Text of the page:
"I don't know where these rumors come from," commented Steve Balmer, Microsoft Executive Vice President for Worldwide Sales and Support. "It's ridiculous to think Microsoft would force people outside the computer industry to change their names. We won't, and our licensing policies for people within the industry will be so reasonable that the Justice Department could never question them."
Balmer said employees of other computer companies will be given the opportunity to select new names, and will also be offered a licensing option allowing them to continue using their former names at very low cost.
The new licensing program, called Microsoft TrueName(tm), offers persons who want to continue being known by the name Bob the option of doing so, with the payment of a small monthly licensing fee and upon signing a release form promising never to use OpenDoc. As an added bonus, Bob name licensees will also be authorized to display the Windows 95 logo on their bodies.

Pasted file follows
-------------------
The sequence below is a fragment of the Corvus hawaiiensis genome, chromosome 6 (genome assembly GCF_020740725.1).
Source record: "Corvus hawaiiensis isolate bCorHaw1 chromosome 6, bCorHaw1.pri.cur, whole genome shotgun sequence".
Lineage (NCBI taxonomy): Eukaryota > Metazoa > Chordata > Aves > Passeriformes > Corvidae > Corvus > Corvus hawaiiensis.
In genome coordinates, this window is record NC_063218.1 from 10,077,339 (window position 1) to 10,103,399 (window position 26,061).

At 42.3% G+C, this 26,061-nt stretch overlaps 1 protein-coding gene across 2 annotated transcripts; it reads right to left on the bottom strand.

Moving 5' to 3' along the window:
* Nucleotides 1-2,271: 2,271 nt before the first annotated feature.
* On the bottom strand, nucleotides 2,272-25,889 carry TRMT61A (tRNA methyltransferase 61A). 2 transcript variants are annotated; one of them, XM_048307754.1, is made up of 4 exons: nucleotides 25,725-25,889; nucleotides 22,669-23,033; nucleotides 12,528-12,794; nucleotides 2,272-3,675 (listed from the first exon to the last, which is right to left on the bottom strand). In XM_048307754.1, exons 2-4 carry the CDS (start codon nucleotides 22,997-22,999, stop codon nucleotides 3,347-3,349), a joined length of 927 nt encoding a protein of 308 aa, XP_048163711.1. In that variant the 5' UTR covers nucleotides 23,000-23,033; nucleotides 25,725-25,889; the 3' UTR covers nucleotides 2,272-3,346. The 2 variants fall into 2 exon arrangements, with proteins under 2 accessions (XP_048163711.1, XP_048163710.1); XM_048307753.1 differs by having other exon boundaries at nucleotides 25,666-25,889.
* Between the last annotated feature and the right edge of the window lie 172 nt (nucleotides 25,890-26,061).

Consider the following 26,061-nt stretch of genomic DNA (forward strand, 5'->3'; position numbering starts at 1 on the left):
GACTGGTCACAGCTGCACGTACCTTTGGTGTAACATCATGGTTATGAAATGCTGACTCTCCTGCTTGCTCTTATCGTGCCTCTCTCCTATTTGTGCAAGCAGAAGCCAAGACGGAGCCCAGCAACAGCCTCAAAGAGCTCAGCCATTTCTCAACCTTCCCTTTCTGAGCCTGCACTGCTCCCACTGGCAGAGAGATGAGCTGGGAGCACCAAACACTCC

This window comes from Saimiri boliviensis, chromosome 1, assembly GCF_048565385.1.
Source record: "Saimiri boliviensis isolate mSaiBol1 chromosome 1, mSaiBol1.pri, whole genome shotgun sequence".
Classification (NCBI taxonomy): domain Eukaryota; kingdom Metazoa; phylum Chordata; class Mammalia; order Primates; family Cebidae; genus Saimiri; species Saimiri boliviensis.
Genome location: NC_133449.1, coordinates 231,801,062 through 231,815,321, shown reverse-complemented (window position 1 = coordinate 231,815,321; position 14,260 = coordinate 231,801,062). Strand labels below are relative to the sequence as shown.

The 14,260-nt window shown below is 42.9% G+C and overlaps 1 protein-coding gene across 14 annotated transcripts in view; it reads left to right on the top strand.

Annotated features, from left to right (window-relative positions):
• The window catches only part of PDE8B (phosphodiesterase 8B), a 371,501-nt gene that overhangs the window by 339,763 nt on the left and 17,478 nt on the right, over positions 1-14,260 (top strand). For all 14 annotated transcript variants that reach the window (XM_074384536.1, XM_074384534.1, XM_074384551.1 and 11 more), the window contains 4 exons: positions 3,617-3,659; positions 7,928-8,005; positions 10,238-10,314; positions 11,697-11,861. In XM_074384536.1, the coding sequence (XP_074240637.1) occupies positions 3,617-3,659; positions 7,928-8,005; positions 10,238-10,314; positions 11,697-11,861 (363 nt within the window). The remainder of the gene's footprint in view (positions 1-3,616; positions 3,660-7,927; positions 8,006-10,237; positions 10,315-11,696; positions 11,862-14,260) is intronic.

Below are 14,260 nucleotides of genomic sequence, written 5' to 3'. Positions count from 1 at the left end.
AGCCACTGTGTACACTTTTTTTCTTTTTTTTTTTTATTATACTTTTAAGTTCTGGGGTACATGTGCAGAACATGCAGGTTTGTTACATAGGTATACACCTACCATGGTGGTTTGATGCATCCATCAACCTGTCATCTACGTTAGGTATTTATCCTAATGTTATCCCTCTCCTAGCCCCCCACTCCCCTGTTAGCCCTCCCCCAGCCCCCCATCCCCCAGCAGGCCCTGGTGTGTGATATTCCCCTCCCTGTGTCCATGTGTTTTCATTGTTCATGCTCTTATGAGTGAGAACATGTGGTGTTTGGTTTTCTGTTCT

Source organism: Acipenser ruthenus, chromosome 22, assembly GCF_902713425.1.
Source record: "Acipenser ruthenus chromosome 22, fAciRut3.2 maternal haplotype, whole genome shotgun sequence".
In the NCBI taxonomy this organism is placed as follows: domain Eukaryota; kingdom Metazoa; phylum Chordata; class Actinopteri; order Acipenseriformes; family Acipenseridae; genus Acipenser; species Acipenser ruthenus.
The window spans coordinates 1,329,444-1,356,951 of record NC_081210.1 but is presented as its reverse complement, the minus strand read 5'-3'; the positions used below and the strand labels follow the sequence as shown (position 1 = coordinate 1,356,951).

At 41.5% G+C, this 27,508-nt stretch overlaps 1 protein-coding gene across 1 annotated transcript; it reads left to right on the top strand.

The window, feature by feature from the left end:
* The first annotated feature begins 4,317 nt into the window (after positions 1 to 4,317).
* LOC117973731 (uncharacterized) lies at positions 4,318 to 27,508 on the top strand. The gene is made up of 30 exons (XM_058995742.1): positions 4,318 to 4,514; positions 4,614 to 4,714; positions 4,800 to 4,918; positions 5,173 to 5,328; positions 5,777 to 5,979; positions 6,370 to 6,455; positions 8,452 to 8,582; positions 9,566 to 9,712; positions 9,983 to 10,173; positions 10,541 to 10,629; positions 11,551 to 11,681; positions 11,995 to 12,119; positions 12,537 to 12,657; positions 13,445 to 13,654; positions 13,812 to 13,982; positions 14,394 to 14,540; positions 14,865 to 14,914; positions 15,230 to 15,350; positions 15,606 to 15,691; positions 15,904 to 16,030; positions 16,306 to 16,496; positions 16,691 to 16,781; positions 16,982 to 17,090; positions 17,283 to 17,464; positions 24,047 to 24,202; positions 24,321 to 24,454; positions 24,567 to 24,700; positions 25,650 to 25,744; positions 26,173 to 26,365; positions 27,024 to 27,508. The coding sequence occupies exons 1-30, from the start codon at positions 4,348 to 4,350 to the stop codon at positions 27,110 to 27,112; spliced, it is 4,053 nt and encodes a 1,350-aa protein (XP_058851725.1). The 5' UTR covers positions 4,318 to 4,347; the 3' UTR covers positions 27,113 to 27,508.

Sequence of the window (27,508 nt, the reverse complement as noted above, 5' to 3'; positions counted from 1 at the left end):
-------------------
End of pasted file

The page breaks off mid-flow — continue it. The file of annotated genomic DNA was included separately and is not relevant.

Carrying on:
Persons choosing not to license the Bob name will be given a 60-day grace period during which they can select another related name. "We're being very lenient in our enforcement of the Bob trademark," said Bill Newkom, Microsoft's Senior Vice President of Law and Corporate Affairs. "People are still free to call themselves Robert, Robby, or even Rob. Bobby however is derivative of Microsoft's trademark and obviously can't be allowed."
Microsoft also announced today that Bob(tm) Harbold, its Executive Vice President and Chief Operating Officer, has become the first Microsoft TrueName licensee and will have the Windows 95 logo tattooed to his forehead.